A hot, humid and sunny morning and a high of 82F. Another gorgeous summer day.
A mix of sun and thick cloud with a high of 85F. 20 minutes of heavy, late afternoon, hay crushing rain.
Sunny and hot with a high of 81F and hazy cloud.
A chilly start to the day: 48F at 7am, rising to 75F by mid-afternoon by which time we had clear sky and only slivers of cloud remained.
A cloudy, humid morning but still cold at 49F, rising to 63F. Overcast with intense cloud cover for most of the day, with the sun coming out late afternoon. A high of 73F. Alfie guards the orchard.
A hot and hazy start to the day. A high of 76F with a cooling breeze and big billowing clouds. Gorgeous summer day.
A warm and sunny morning with an even hotter afternoon for a high of 76F until the rain at 4pm. All the clouds passed through today, like there was a cloud convention down the road and everyone was required to show up.
A much cooler morning, fresh and breezy with mist over the mountains. A mix of sun and clouds for most of the day with a high of 72F. Clouds clearing mid-afternoon. A beautiful summer day.
The wild goldenrod is in bloom and makes a tasty and healthful tea. It grows by rhizome and you’ll usually find whole fields of it. They are tall rods, about three to six feet high with hand-sized draping clusters of many tiny vivid yellow blossoms at the top of the rods. Thin leaves, two to six inches long, grow all the way down the stem alternately, and are hairy.
Put fresh blossoms into a mason jar of hot water (not boiling) to make a delicious fresh tea that tastes like a strong green tea. Sweeten with a dash of honey.
Goldenrod is said to have a number of health benefits. It soothes a sore throat, reduces pain and inflammation. It is also used for gout, joint pain (rheumatism), arthritis, as well as eczema and other skin conditions.
The flowers don’t freeze well, so if you want to save some tea for winter, make a condensed batch and freeze to dilute later with water. To make a condensed batch of tea, simply soak as much fresh goldenrod as you can fit in a mason jar of hot water. Strain through a sieve and freeze.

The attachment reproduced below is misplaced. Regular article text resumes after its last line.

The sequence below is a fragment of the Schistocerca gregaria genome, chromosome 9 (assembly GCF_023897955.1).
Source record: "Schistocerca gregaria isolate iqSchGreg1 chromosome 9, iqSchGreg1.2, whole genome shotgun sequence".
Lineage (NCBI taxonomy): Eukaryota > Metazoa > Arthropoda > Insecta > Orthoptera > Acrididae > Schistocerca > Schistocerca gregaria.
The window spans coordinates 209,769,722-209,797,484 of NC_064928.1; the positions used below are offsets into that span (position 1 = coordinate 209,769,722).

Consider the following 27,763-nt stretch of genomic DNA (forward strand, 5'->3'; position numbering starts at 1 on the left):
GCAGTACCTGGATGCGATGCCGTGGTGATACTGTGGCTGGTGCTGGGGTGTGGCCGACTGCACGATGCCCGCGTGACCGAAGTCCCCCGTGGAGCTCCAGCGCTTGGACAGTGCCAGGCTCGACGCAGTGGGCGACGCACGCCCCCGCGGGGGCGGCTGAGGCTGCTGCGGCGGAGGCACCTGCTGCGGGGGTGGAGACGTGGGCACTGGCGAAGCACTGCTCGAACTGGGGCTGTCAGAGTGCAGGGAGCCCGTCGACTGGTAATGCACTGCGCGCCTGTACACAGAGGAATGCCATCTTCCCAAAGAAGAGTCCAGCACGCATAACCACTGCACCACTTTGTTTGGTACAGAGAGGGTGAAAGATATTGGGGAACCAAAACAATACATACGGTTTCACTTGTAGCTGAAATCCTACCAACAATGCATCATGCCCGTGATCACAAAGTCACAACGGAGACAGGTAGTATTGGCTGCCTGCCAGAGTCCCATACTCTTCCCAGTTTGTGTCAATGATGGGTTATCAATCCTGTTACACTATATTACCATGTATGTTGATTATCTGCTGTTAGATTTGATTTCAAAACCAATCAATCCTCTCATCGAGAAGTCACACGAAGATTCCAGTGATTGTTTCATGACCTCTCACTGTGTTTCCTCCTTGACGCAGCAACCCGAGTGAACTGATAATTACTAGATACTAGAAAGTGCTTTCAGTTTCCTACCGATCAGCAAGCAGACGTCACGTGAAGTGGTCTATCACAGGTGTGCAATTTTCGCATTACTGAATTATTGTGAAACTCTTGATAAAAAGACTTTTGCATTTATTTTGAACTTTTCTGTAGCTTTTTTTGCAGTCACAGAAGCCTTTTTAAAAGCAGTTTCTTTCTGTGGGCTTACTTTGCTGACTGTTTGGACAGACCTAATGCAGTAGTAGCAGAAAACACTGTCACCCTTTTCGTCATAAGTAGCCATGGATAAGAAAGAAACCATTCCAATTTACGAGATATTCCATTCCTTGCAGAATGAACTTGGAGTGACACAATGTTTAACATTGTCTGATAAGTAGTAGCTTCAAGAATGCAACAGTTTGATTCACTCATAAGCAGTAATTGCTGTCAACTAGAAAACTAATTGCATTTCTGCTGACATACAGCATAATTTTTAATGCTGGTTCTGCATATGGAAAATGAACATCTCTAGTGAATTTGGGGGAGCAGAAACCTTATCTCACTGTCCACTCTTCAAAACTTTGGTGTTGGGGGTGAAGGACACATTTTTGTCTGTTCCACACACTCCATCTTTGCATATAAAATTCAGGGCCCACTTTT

The last year has been quite an extraordinary one, maybe even the most extraordinary year of my life and quite an incredible experience. The upshot is that I quarantined alone on this hill for over three months without any human contact. I had split up with my husband last August and our farm lay abandoned as I considered my options: go back home to England? Move back to New York City? I tried both, then along came Covid-19.
We had made a mess of beekeeping too. Someone suggested that we smear honey on the outside of the hive, for some reason that I can’t remember, and the bees just kept getting robbed until they absconded for good.Continue reading
Halfway through August already. Dreamy morning sky with clouds just sparse enough for it to be bright and sunny. A high of 75F. Breezy and mild. Day 3 of hay making: baling.
A high of 81F yet cooler than yesterday because of a stronger breeze and plump, billowing clouds, some on the dark side. Tractor Lesson Day 2: fluffing up the downed hay like an eighties hair-do.
We had an extraordinary year for apples in 2017 and one of the guests on my radio show at the time gave me a fabulous recipe for a Heritage Apple Fruit Cake that is my one go-to cake. This is turning out to be a poor year for apples on our farm, so I’m using blueberries because I have so many of them. I’ve also modified this recipe even further because I like my cake really moist, chewy and fruity, so I bake it in a flatter pan, for less time and I’m using an extra half-cup of fruit. The special thing about this cake is that all the fruit sinks to the bottom and you get half-fruit, half-cake pudding with a slightly crispy topping that is really delicious. Needless to say, if you need to have your cake thoroughly cooked all the way through extend your cooking time to 40 minutes.
1 cup AP flour
1 tsp baking powder
1/2 tsp salt
4 oz butter (1 stick)
1 cup sugar, plus one tablespoon for sprinkling
1 tsp vanilla
3/4 tsp almond extract